High in the priorities of any backpacker should be protection against nasty travel bugs that may try and bring your trip to an abrupt halt. If you’re visiting developing countries on your trip, it is likely that hygiene and medicine are not as advanced as they are in European, American, and other ‘westernised’ nations. This is a comprehensive companion guide to The Vaccination Fascination which will detail what travel bugs to look out for, including Malaria, Yellow Fever, and Dengue Fever; where they live; what they do to you; and how you can protect yourself against them.
What do you need to look out for?
DIPHTHERIA, POLIO, AND TETANUS:
- What is Diphtheria? Diphtheria is a potentially fatal, contagious bacterial infection which can result in a thick, grey-white coating of the throat, a sore throat, and breathing difficulties.
- How? It is caught by human contact with infected items or persons .
- What is Polio? Polio is a serious viral infection for which there is no cure. Symptoms include high fever, muscle pains, stomach pains, and a sore throat, and can lead to paralysis and death. Thankfully no-one in the UK has caught this virus since 1985 but there is still the chance you could bring it home with you.
- How? Transmission is via bodily fluid; sneezing, coughing, in faeces.
- What is Tetanus? Tetanus is a bacterial infection which attacks the nervous system and can result in muscle spasms and tachycardia (a fast heartbeat). If left untreated it can result in suffocation as the lungs are unable to function.
- How? It is caught by bacteria getting into an open wound, especially a deep one.
- Protection: In the UK, we are all vaccinated against these three illnesses at birth and by two boosters in adolescence. This has been the case since the mid-1950s so it is unlikely that you will need to have extra vaccinations against these unless you missed your booster at school.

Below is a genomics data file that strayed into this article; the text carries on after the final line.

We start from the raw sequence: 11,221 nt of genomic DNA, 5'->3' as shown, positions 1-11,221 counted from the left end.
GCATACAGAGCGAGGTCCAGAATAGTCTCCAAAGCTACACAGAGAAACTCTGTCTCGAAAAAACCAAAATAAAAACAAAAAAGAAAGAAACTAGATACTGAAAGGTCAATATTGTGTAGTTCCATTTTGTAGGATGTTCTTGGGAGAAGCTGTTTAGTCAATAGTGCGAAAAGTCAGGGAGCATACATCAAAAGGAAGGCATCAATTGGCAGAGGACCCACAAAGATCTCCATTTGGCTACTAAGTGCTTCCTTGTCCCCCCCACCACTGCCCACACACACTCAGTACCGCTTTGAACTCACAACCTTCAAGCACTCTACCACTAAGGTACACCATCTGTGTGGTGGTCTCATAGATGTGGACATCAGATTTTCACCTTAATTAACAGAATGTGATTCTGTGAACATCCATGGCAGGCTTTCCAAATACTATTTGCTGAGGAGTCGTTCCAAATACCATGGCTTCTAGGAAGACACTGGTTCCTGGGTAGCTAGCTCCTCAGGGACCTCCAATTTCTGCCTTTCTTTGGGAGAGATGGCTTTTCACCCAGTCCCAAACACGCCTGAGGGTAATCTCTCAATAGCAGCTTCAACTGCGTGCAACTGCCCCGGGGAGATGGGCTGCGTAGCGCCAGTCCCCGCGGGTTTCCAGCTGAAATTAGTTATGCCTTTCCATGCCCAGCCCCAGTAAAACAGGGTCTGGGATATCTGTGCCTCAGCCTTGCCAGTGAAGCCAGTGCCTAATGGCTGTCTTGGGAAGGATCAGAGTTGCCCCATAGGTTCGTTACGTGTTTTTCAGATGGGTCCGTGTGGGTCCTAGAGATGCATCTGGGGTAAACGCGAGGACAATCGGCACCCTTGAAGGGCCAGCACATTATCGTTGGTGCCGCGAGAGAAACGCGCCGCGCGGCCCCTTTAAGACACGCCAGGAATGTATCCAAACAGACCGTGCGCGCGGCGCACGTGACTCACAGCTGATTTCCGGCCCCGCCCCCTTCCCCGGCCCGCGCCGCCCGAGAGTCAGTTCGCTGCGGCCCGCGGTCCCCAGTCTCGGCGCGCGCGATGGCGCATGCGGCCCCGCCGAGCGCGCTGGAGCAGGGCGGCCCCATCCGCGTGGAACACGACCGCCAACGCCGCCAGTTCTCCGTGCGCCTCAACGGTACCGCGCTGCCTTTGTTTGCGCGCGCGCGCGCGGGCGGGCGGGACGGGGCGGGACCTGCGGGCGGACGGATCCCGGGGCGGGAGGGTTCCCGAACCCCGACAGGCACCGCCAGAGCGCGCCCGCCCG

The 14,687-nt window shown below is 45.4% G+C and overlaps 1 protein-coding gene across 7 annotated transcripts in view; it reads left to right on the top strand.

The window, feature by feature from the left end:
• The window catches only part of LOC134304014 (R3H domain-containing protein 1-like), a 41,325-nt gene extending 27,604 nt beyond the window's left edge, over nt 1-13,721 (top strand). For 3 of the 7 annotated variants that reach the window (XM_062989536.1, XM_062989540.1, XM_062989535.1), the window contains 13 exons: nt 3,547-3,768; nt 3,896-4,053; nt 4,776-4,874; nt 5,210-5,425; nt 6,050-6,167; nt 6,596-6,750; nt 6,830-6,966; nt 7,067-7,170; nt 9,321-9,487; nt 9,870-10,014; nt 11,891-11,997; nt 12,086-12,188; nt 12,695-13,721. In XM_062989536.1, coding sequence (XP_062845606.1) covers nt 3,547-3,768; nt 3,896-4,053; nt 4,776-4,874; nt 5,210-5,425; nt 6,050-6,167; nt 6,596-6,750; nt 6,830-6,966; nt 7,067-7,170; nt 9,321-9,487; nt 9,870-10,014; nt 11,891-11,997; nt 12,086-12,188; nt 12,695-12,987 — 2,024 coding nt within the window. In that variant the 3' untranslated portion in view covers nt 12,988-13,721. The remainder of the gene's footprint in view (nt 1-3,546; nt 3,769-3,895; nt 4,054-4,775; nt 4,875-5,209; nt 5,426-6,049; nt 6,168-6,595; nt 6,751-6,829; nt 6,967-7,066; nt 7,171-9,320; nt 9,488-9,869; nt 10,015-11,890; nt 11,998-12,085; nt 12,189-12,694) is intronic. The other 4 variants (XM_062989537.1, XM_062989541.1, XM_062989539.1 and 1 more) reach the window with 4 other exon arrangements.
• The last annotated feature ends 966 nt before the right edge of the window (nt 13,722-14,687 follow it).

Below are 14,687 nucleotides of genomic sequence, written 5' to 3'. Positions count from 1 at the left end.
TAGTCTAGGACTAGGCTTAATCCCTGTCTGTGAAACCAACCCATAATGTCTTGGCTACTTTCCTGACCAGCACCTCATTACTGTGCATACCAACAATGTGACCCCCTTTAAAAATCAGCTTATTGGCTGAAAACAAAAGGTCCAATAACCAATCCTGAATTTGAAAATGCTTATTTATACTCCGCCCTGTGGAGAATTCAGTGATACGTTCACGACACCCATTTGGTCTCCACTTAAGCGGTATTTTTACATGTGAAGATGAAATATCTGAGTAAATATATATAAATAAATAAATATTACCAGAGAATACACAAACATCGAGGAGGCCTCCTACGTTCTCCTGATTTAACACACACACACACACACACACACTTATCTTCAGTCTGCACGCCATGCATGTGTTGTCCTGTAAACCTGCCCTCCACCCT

Recommendation: If you haven’t had the vaccine then get it.
- What? Cholera is another potentially fatal disease which infects the lower intestine causing vomiting and diarrhea. In serious cases this leads to severe dehydration and shock.
- Where? Similar to Diphtheria and Typhoid, Cholera is most widespread in countries with poor sanitation such as sub-Saharan Africa, South and South East Asia, the Middle East and some parts of Central and South America.
- How? It is transmitted by contact with the stools of infected persons; usually either in food or water. There hasn’t been a case of Cholera in the UK for over 100 years but occasionally travellers have brought it back.
- Always wash your hands with hot water and soap. If clean hot water is not available, use high-strength hand sanitiser until you find hot water.
- Avoid using water directly from a source; including drinking tap water or unsealed bottled water, cleaning your teeth/washing food with unpurified water, or eating ice cream or having ice in your drinks.